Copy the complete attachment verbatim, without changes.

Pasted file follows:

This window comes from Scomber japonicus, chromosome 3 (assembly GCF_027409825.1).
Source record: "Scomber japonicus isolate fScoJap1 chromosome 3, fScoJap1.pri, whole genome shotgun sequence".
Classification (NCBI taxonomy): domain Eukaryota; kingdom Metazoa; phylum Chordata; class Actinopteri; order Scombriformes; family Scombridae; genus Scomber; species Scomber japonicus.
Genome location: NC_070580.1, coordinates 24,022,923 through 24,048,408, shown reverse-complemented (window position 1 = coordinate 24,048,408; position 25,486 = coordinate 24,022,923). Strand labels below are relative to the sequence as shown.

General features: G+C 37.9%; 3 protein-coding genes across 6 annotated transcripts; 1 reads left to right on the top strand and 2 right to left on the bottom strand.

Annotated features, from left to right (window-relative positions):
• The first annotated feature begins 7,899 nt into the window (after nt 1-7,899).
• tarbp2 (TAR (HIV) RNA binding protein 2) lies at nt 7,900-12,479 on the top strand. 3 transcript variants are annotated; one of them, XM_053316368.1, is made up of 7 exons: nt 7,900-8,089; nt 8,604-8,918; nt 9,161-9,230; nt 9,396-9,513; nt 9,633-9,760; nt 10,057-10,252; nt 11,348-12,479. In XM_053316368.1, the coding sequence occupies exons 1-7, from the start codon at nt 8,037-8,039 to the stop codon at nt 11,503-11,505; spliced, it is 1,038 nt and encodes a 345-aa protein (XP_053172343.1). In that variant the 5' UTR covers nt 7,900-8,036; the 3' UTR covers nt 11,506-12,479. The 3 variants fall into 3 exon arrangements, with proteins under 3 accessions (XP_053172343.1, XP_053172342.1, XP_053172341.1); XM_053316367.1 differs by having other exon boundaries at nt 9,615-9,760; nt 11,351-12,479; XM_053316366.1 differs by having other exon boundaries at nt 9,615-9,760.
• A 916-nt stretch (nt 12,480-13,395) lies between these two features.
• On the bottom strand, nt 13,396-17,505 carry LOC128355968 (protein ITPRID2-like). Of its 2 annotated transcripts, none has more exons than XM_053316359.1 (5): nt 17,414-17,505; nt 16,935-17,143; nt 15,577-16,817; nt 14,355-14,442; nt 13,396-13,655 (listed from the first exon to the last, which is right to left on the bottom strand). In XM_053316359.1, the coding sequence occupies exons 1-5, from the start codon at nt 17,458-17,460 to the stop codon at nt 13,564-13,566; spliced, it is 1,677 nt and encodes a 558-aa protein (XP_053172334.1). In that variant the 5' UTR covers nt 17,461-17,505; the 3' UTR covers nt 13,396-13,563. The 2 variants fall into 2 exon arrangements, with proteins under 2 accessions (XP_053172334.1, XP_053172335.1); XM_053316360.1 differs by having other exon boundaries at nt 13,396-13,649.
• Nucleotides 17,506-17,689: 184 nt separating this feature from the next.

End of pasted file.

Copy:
This window comes from Scomber japonicus, chromosome 3 (assembly GCF_027409825.1).
Source record: "Scomber japonicus isolate fScoJap1 chromosome 3, fScoJap1.pri, whole genome shotgun sequence".
Classification (NCBI taxonomy): domain Eukaryota; kingdom Metazoa; phylum Chordata; class Actinopteri; order Scombriformes; family Scombridae; genus Scomber; species Scomber japonicus.
Genome location: NC_070580.1, coordinates 24,022,923 through 24,048,408, shown reverse-complemented (window position 1 = coordinate 24,048,408; position 25,486 = coordinate 24,022,923). Strand labels below are relative to the sequence as shown.

General features: G+C 37.9%; 3 protein-coding genes across 6 annotated transcripts; 1 reads left to right on the top strand and 2 right to left on the bottom strand.

Annotated features, from left to right (window-relative positions):
• The first annotated feature begins 7,899 nt into the window (after nt 1-7,899).
• tarbp2 (TAR (HIV) RNA binding protein 2) lies at nt 7,900-12,479 on the top strand. 3 transcript variants are annotated; one of them, XM_053316368.1, is made up of 7 exons: nt 7,900-8,089; nt 8,604-8,918; nt 9,161-9,230; nt 9,396-9,513; nt 9,633-9,760; nt 10,057-10,252; nt 11,348-12,479. In XM_053316368.1, the coding sequence occupies exons 1-7, from the start codon at nt 8,037-8,039 to the stop codon at nt 11,503-11,505; spliced, it is 1,038 nt and encodes a 345-aa protein (XP_053172343.1). In that variant the 5' UTR covers nt 7,900-8,036; the 3' UTR covers nt 11,506-12,479. The 3 variants fall into 3 exon arrangements, with proteins under 3 accessions (XP_053172343.1, XP_053172342.1, XP_053172341.1); XM_053316367.1 differs by having other exon boundaries at nt 9,615-9,760; nt 11,351-12,479; XM_053316366.1 differs by having other exon boundaries at nt 9,615-9,760.
• A 916-nt stretch (nt 12,480-13,395) lies between these two features.
• On the bottom strand, nt 13,396-17,505 carry LOC128355968 (protein ITPRID2-like). Of its 2 annotated transcripts, none has more exons than XM_053316359.1 (5): nt 17,414-17,505; nt 16,935-17,143; nt 15,577-16,817; nt 14,355-14,442; nt 13,396-13,655 (listed from the first exon to the last, which is right to left on the bottom strand). In XM_053316359.1, the coding sequence occupies exons 1-5, from the start codon at nt 17,458-17,460 to the stop codon at nt 13,564-13,566; spliced, it is 1,677 nt and encodes a 558-aa protein (XP_053172334.1). In that variant the 5' UTR covers nt 17,461-17,505; the 3' UTR covers nt 13,396-13,563. The 2 variants fall into 2 exon arrangements, with proteins under 2 accessions (XP_053172334.1, XP_053172335.1); XM_053316360.1 differs by having other exon boundaries at nt 13,396-13,649.
• Nucleotides 17,506-17,689: 184 nt separating this feature from the next.